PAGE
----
Lawmakers hope to form coalition

By Judy Gibbs Robinson Published: March 13, 2005
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A bronze Indian warrior graces the top of Oklahoma's state Capitol. Another guards a staircase on the second floor. A bronze Indian woman greets visitors arriving at the building's south entrance.

Finding flesh-and-blood Indians in the Oklahoma Legislature is a little harder, two freshmen representatives are learning.

"I just go around asking people, 'Are you Indian?' They probably think I'm crazy," said Rep. Lisa Johnson-Billy, R-Purcell, a former legislator for the Chickasaw Nation now serving her first term in the Oklahoma House of Representatives.

She and Rep. Paul Wesselhoft, R-Moore, have taken it upon themselves to identify all the card-carrying Indians in the Legislature. Their plan is to form a loose coalition of Indian lawmakers who can serve as a bridge between the Legislature and tribal communities.

"We want them to know that we are here and that we identify and take pride in our tribes. And we want to build a bridge to their communities," said Wesselhoft, a member of the Citizen Potawatomie Nation.

Nationally, Indians appear to be one of the most underrepresented minority groups in state Legislatures, holding one-half of 1 percent of all seats, according to an informal count this year by the National Conference of State Legislatures. Blacks held just more than 8 percent and Hispanics just shy of 3 percent, the conference reported in 2003, the most recent count available.

The conference count includes only two Oklahoma Indian legislators. Wesselhoft and Johnson-Billy say they have identified seven more, including themselves. That does not surprise Sia Davis, keeper of the conference list.

"Our information comes either from them or from newspaper reports. There could be hundreds more for all we know," Davis said.

Six percent
If Oklahoma's Indian lawmaker count stops with the nine identified by the House Republicans and the national conference, it would mean about 6 percent of Oklahoma's 149 legislative seats are held by tribal members.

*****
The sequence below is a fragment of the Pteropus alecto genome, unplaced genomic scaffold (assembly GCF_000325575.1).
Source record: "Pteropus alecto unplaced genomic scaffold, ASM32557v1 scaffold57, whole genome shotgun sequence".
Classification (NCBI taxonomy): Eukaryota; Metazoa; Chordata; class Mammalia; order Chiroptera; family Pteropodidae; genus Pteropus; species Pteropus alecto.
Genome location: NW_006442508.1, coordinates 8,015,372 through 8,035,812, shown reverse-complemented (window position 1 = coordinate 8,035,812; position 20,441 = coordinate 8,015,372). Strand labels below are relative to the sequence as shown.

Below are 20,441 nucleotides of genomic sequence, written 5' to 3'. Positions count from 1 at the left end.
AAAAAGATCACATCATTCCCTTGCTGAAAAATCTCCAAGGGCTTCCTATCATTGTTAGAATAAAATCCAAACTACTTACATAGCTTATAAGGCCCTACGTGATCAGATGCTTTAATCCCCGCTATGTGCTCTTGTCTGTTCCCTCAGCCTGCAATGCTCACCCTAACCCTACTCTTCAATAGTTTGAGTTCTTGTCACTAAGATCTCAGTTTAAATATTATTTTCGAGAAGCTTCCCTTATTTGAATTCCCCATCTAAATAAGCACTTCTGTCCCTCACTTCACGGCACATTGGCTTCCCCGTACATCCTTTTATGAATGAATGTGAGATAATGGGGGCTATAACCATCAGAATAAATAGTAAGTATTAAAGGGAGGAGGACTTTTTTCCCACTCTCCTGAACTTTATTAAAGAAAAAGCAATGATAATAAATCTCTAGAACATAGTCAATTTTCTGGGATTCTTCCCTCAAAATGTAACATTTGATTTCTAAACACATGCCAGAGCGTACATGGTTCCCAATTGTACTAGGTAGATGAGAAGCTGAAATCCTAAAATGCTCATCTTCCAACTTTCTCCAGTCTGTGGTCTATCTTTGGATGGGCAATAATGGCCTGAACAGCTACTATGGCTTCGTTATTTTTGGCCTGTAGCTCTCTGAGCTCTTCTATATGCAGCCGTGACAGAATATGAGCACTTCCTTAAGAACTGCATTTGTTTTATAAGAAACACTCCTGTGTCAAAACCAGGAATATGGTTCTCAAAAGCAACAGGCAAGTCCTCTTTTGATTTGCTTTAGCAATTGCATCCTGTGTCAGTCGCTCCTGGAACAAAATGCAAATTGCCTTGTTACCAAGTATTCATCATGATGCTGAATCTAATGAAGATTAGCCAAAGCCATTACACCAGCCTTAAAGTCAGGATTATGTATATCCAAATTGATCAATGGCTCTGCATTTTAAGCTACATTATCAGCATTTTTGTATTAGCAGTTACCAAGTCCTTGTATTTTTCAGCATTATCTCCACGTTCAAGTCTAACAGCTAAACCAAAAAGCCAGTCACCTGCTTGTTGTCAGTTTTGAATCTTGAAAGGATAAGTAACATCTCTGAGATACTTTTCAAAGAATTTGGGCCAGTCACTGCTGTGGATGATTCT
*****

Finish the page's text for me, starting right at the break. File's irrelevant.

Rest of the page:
"That's outstanding," said Jason McCarty, communications director for the National Congress of American Indians. "I would say that's higher than any other state. There are eight in Montana," he said.

Rep. Ray McCarter, D-Marlow, thinks there are more than the nine identified so far, although he does not know who they are.

"I think there are more Democrats that are probably card-carriers," said McCarter, a Chickasaw and the only Democrat on either list.

The Democratic Party gives Indian voters credit for a number of important election victories, including that of Gov. Brad Henry, who is Cherokee. In the 2004 presidential election both parties courted the native vote, and both had sizeable native delegations at their national conventions, McCarty said.


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Indians in the Legislature

This list includes Oklahoma lawmakers identified as American Indian by the National Conference of State Legislatures or by two House freshmen who are compiling their own list. All are members of the House of Representatives:

Chris Benge, R-Tulsa, Cherokee

Brian Bingman, R-Sapulpa, Creek

Doug Cox, R-Grove, Creek

Shane Jett, R-Norman, Cherokee

Lisa Johnson-Billy, R-Purcell, Chickasaw-Choctaw

Steve Martin, R-Bartlesville, affiliation unknown

Ray McCarter, D-Marlow, Chickasaw

Doug Miller, R-Norman, Cherokee

Paul Wesselhoft, R-Moore, Citizen Band Potawatomie

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